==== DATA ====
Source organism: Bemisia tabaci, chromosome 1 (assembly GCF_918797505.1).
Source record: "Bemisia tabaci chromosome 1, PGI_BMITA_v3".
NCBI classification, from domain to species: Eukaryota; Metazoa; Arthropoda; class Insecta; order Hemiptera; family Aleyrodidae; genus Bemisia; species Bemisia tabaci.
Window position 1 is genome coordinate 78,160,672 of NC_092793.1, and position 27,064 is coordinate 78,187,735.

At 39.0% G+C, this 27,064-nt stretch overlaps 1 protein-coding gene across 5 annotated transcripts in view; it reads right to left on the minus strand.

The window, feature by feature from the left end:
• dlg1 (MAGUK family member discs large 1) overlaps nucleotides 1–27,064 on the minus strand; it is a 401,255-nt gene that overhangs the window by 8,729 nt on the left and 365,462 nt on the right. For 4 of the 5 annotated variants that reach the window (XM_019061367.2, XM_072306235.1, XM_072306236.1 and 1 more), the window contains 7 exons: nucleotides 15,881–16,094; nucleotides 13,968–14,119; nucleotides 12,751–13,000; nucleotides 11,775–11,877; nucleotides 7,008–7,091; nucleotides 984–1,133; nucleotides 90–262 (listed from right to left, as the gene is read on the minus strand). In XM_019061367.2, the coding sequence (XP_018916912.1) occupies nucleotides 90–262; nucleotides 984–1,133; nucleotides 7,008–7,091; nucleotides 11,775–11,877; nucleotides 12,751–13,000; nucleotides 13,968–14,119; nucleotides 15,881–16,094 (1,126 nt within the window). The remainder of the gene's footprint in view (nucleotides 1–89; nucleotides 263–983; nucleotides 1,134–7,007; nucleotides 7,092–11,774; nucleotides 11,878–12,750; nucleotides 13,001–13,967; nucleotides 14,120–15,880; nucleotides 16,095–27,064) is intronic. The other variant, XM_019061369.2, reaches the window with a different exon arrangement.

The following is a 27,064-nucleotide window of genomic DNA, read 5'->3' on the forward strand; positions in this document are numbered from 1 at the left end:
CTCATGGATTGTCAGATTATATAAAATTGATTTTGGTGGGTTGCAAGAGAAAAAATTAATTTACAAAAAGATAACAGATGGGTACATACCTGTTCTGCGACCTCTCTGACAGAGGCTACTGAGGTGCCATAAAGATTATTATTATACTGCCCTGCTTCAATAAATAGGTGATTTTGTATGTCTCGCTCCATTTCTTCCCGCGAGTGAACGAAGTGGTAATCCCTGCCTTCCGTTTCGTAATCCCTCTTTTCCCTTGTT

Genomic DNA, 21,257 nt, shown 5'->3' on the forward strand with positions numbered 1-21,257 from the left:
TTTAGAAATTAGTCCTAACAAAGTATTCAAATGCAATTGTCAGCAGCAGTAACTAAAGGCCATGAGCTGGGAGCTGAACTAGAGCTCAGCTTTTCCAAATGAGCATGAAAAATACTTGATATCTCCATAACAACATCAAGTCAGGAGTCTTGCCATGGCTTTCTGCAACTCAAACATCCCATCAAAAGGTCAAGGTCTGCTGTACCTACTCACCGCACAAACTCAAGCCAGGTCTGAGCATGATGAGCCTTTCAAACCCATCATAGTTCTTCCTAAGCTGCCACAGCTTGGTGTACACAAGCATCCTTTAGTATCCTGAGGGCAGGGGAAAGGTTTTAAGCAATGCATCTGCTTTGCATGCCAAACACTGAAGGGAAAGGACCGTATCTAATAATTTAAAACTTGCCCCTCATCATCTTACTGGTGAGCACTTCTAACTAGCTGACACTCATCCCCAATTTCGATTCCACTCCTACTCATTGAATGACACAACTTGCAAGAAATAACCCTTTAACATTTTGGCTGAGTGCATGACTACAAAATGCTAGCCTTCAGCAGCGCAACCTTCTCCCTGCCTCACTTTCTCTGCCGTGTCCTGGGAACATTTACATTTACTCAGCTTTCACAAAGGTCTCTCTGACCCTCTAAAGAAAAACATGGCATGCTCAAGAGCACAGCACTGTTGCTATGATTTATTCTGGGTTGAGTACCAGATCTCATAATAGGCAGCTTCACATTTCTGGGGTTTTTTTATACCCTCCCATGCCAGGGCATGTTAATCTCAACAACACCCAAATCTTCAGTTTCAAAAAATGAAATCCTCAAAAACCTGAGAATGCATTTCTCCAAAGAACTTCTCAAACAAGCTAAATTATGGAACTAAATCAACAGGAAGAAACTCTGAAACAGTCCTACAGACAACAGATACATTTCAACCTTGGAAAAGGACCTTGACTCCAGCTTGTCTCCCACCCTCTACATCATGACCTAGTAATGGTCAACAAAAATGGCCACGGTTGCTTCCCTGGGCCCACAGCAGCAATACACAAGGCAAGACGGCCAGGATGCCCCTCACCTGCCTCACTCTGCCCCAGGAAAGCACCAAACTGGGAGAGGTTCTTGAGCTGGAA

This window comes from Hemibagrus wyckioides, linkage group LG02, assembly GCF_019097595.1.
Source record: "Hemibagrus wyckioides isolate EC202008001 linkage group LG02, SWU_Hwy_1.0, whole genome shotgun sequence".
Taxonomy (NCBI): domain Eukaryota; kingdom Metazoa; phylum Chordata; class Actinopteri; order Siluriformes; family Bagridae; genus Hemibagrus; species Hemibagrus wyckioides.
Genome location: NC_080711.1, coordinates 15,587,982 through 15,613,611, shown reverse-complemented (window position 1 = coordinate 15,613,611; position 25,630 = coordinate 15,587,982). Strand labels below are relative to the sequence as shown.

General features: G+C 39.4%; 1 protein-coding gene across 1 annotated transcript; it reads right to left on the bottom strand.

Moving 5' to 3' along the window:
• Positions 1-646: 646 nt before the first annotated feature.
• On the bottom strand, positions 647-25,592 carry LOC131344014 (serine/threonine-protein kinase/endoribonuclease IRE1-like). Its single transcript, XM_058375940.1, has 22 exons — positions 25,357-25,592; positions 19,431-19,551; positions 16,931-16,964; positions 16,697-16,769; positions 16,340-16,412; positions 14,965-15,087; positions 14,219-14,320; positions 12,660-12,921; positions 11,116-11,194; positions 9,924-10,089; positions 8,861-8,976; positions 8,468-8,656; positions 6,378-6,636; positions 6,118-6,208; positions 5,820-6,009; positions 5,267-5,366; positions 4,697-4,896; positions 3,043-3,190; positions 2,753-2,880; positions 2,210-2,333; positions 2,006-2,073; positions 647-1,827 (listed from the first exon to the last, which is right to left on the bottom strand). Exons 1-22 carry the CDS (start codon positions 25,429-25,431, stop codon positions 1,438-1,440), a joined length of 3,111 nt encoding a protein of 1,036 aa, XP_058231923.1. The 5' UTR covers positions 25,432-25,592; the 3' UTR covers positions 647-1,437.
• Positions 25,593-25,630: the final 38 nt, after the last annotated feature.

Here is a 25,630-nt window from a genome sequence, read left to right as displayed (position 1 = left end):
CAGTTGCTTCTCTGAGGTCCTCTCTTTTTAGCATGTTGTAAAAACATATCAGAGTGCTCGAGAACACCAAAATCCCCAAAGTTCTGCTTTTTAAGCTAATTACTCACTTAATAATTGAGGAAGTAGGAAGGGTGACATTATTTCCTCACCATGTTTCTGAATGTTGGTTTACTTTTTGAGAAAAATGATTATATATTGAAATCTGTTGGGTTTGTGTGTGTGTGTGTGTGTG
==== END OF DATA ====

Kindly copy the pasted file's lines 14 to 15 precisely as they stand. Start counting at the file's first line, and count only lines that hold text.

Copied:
Taxonomy (NCBI): domain Eukaryota; kingdom Metazoa; phylum Chordata; class Actinopteri; order Siluriformes; family Bagridae; genus Hemibagrus; species Hemibagrus wyckioides.
Genome location: NC_080711.1, coordinates 15,587,982 through 15,613,611, shown reverse-complemented (window position 1 = coordinate 15,613,611; position 25,630 = coordinate 15,587,982). Strand labels below are relative to the sequence as shown.